I came home on my bike, unhitched my trailer and made a sandwich to take down to the station, as I needed to get the 2.11 train to Hornbeam Park. I put my bike on the train, as when in Hornbeam Park I needed to get to the place on Leeds Road just outside Harrogate to meet Karen the acupuncturist for my first session. I got there at 2.55 and she was expecting me, so I was led to her treatment room. She had already done a full history on Saturday, so she just needed to check my tongue (why, I have no idea!) and pulse, then I lay down and she put about 6 pins in me, only one of which was slightly uncomfortable as it went in... the rest I didn't feel at all, just the pressure of the guide tube. The I lay still for between half an hour and 45 minutes which was LOVELY... being told not to move just felt great... and I felt totally relaxed, but I didn't fall asleep, though I think I could have let myself... The session was over all too soon and she took my pulse again (as before it had been racing as I'd just cycled quickly) and off I went, in the rain which had started. I got to Hornbeam Park with loads of time to spare, and waited in the rain feeling very calm and slightly elated.

It didn't take long to get back to York, and home via Sainsburys as I had forgotten to get Danish Pastries this morning from Thomas's Yesterbake for tomorrow's CarFreeDay picnic breakfast.

I came home via Country Fresh and Freshways.

When I got home, with the pastries, and a nice loaf and some cereal, I went straight out again, to the Co-op to get some more bits and bobs for tomorrow's event.

Tea was a pastie and roast potatoes and some sweet potatoes, rescued from the compostables. They had been thrown out as they were beginning to sprout... I cut of the sprouting ends and will try to grow them on, in the conservatory through the winter.

Then out again to a Transition meeting. I went via Lynn's to pick up a parasol for the CarFreeDay demo. The meeting was good as there were two new faces, but it was also a tough meeting as we had a bit of sorting out to do with regards which activities are 'core Transition' activities and which are 'community building' activities which pave the way for the core Transition activities to take place. I took minutes, and also agreed to work with Diane, to help set up a Huntington and New Earswick Transition Initiative.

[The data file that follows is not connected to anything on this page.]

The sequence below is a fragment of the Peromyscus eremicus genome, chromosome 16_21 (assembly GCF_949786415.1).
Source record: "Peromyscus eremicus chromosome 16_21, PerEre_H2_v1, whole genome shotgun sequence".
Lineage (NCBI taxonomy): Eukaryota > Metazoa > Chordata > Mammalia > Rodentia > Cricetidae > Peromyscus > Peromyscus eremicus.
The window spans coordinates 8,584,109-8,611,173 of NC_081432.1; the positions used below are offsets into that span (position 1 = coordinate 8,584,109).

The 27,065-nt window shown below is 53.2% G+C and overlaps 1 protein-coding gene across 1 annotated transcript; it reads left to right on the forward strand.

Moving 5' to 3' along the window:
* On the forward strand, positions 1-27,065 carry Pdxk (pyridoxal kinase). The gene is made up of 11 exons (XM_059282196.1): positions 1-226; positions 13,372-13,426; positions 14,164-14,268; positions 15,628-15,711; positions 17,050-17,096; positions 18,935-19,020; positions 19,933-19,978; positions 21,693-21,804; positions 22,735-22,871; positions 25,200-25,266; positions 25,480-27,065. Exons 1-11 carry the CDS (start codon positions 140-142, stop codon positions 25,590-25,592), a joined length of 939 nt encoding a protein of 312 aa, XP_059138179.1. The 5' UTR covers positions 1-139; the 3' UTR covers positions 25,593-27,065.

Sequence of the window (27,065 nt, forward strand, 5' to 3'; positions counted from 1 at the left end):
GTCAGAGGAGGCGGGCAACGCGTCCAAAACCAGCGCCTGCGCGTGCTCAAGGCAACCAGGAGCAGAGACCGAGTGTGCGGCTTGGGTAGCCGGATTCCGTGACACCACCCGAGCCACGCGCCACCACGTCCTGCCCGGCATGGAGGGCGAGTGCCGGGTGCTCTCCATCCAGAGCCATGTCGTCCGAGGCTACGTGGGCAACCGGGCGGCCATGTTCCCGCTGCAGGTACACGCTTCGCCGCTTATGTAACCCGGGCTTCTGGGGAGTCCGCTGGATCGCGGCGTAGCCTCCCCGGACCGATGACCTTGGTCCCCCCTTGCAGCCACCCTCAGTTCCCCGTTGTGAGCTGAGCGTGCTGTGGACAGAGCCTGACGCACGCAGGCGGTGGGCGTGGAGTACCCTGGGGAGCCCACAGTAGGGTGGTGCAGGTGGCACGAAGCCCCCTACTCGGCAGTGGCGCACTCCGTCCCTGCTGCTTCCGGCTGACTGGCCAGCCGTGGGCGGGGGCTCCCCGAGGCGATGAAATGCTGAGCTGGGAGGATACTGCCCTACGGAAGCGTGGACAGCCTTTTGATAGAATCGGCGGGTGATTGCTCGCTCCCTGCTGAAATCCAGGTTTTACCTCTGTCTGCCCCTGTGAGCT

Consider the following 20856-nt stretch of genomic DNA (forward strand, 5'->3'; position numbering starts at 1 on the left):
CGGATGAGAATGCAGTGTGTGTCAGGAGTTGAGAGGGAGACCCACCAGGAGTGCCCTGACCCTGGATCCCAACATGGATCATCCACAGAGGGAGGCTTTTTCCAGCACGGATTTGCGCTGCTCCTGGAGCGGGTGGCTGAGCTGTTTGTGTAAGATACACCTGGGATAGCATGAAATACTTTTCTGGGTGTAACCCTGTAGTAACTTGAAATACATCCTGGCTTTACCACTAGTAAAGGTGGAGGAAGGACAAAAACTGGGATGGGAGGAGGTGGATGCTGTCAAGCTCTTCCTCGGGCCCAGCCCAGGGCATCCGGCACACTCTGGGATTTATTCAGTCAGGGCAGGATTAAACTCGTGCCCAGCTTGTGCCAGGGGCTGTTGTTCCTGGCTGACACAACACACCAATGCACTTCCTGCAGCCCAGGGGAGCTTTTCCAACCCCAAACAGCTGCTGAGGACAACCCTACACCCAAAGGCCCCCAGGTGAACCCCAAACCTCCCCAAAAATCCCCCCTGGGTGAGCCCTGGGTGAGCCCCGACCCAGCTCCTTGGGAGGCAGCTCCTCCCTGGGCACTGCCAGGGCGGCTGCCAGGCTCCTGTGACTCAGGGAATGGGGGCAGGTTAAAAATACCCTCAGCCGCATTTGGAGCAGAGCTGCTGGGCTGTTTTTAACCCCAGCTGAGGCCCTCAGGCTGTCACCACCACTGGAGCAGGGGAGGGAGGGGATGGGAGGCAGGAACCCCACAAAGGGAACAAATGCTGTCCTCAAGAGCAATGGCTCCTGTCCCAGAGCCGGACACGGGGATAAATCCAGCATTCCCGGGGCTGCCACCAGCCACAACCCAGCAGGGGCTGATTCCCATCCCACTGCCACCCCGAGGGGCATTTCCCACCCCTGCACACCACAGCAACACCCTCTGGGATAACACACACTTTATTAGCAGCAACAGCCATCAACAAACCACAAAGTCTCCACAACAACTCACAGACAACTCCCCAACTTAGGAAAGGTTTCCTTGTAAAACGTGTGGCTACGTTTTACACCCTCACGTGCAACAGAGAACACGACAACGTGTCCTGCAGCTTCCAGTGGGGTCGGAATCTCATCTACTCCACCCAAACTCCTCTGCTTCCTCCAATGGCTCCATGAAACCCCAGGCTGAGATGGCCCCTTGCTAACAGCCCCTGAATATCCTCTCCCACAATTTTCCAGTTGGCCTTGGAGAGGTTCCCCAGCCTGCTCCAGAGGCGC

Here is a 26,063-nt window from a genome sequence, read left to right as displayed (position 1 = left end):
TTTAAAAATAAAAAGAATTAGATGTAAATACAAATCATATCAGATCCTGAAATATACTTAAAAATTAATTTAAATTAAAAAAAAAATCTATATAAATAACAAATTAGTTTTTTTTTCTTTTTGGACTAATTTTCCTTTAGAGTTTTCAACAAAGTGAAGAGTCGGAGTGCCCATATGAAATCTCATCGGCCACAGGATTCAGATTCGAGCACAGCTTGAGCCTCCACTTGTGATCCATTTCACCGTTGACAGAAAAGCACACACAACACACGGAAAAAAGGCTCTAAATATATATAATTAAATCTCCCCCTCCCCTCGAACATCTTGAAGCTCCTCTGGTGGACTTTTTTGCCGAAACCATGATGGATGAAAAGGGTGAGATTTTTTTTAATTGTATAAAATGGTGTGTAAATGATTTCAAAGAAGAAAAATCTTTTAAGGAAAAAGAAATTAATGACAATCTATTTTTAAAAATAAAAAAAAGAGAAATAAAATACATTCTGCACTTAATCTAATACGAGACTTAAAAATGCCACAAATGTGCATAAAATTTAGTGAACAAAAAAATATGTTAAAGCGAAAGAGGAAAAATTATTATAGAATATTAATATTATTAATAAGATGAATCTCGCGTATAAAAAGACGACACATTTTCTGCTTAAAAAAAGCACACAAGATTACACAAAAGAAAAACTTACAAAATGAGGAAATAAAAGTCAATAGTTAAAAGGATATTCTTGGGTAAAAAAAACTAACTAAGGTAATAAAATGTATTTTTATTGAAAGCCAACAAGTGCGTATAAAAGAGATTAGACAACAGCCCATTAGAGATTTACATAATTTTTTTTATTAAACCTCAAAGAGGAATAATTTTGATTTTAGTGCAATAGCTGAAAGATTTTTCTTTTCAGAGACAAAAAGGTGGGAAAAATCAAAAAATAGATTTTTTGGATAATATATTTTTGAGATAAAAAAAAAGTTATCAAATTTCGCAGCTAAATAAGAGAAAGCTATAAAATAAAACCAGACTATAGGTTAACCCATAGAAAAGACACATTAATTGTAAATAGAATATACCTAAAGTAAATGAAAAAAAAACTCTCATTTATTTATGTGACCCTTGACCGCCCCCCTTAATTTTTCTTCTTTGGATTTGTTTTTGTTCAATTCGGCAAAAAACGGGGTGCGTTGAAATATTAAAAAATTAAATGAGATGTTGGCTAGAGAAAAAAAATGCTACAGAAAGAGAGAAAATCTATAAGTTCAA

Home quite tired but had a lot of typing to do, so to bed at the usual time of 2ish.

And here's what Rich filmed today (added a few days later)

1 comment:

Anonymous said...


Re: Your neighbours' solar installation.

Sounds like a Solartwin one - the only one on the market, on the market that I know of, that has it's pump powered by a PV panel.

Couple of things about it...

1) The pump is reputed to be a window washer pump for a Ford (or similar!) and not really designated for continuous use. If it were to break down, and depending on how good the panel was, the water could potentially boil and damage the neoprene (plastic!) pipes that connect it all together.

2) The panel heats the water directly (i.e. your bathwater actually goes through the panel) compared with most other systems where the panel heats a fixed loop of circulating water which then goes through a copper pipe coil in the cylinder tank, which then heats the water. In hard water areas the panel could limescale up and the expense of a water softener unit would be required.

3) This system comes with a flat panel, rather than the more-efficient evacuated glass tubes.

For more info, talk to myself or Andy Parry - he did a plumbing job for a chap who had one of these and he wasn't impressed. He said it was all rather over-priced for the bits in the box!